Dell's Latitude line of business-grade laptops may be, officially, engineered for ‘durability, security, battery life and remote administration’, but every so often it throws up something that is simply wasted on PowerPoint presentations. Something like the ultra-slim, supersexy and Apple iPad-rivalling multitouch XT2.
Like the forthcoming Packard Bell Butterfly, Acer 1420P and Fujitsu T4310, the XT2 mounts a swivelling multitouch screen on top of a full-sized keyboard to create the classic ‘convertible’ tablet look but with added two-finger control.
It draws upon Windows 7's native support for a multitouch interface to add gestures into everyday programs like Firefox and Word, but we're still waiting for a killer Windows multitouch app to appear.
The touchscreen itself is almost as responsive and fast as you'll find on a phone, making it a practical alternative to the traditional touchpad and button click.
Thing of beauty
The XT2 is beautifully light, just over 25mm thick and comes clad in a tasteful brushed finish. It is, not to put too fine a point on it, gorgeous, and not entirely unlike its high-class sister, the Adamo.
Although the XT2 clearly doesn't belong in a boardroom, there are a few traces of its business background. Most obvious is the Lenovo-like nipple in the centre of the keyboard for yet another pointer control option, and a choice of two left and right mouse buttons.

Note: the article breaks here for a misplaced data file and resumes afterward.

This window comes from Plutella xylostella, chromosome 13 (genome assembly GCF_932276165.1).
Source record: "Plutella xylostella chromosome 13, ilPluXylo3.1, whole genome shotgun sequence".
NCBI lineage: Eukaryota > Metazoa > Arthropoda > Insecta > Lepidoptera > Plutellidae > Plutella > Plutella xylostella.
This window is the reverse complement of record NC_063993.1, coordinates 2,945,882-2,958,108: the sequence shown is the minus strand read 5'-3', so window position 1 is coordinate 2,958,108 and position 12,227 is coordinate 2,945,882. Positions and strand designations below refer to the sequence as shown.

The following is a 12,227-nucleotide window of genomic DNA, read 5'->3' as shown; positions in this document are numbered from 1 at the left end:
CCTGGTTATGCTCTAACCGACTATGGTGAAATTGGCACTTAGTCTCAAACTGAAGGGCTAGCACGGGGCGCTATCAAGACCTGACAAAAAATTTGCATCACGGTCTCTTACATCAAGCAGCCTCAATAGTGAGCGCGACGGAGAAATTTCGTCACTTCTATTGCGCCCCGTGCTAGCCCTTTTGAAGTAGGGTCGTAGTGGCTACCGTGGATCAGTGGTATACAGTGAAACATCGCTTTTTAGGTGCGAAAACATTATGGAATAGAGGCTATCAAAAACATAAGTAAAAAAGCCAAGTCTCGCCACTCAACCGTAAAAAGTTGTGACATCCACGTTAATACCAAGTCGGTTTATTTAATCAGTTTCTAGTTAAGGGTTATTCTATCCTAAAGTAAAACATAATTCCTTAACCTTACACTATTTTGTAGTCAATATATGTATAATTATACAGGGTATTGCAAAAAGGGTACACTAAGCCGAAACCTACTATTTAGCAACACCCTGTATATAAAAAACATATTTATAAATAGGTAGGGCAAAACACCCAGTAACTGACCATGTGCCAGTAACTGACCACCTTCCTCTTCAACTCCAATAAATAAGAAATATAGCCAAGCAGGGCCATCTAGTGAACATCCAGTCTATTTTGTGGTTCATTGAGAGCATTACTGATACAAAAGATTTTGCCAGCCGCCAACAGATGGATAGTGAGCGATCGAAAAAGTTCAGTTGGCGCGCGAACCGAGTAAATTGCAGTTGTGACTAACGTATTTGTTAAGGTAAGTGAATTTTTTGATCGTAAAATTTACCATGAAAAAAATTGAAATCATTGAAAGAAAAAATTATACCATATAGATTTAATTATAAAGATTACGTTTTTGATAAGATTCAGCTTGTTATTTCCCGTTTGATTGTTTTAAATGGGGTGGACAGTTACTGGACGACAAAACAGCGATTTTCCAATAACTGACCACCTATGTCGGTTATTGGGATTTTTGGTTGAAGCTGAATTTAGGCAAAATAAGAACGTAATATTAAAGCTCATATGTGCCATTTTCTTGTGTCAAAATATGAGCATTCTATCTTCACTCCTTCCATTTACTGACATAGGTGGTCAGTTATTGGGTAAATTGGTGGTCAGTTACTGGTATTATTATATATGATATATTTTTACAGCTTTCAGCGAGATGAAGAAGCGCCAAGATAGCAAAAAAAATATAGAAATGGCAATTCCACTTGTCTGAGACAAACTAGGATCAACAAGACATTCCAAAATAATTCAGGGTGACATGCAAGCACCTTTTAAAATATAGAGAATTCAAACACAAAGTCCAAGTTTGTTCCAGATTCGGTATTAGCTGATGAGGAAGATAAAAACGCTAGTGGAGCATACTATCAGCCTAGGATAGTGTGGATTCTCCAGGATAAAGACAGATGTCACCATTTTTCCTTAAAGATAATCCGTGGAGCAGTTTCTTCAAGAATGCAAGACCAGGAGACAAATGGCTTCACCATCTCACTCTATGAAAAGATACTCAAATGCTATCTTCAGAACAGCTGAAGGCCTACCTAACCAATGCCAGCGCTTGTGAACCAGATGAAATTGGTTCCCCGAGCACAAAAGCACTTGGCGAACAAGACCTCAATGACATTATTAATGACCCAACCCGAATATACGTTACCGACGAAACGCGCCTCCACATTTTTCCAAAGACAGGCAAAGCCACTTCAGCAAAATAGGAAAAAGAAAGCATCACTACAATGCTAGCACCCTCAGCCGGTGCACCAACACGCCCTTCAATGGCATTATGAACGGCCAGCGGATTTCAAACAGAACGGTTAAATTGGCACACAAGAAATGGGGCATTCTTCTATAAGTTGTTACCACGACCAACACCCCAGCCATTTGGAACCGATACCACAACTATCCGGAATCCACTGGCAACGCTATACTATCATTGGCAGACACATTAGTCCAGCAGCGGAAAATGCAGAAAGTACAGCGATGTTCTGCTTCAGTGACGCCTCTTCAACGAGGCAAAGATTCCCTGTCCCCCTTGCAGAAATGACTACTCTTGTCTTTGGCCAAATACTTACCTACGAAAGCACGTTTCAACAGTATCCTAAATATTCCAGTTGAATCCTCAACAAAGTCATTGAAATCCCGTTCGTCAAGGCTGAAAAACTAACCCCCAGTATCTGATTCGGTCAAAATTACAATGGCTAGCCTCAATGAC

There's also a fingerprint reader mounted along the side of the screen and military grade encryption built-in plus. Strangely, though, there’s no webcam.
Like many ultralight machines, you also sacrifice a DVD drive in order to keep the depth down. Even without that, though, if this was a straight notebook the design alone would put it high on our list of favourites. With the added slate mode and one of the best multitouch screens around it's almost irresistible.
Pricey and short lived
Sadly, the XT2 down is let down by poor battery life. It pulls out every power-saving trick in the book, from a small but efficient solid state hard drive to one of Intel's low-power CPUs, but still can't make it beyond two hours in our standard usage tests.
That's with the four-cell battery supplied in our review machine – Dell claims 11 hours from its extended 'slice' pack, which is hot-swappable, but that adds another £200 to the cost.
And even if the battery were up to scratch, it's probably too pricey for most. Let's face it, you could buy the Asus UL30A ultrathin laptop and an iPad for the same price.
Still, if you want the best of both worlds in one machine and don't mind swapping batteries occasionally, it's one of the most convincing cases for multitouch laptop screens we've seen so far.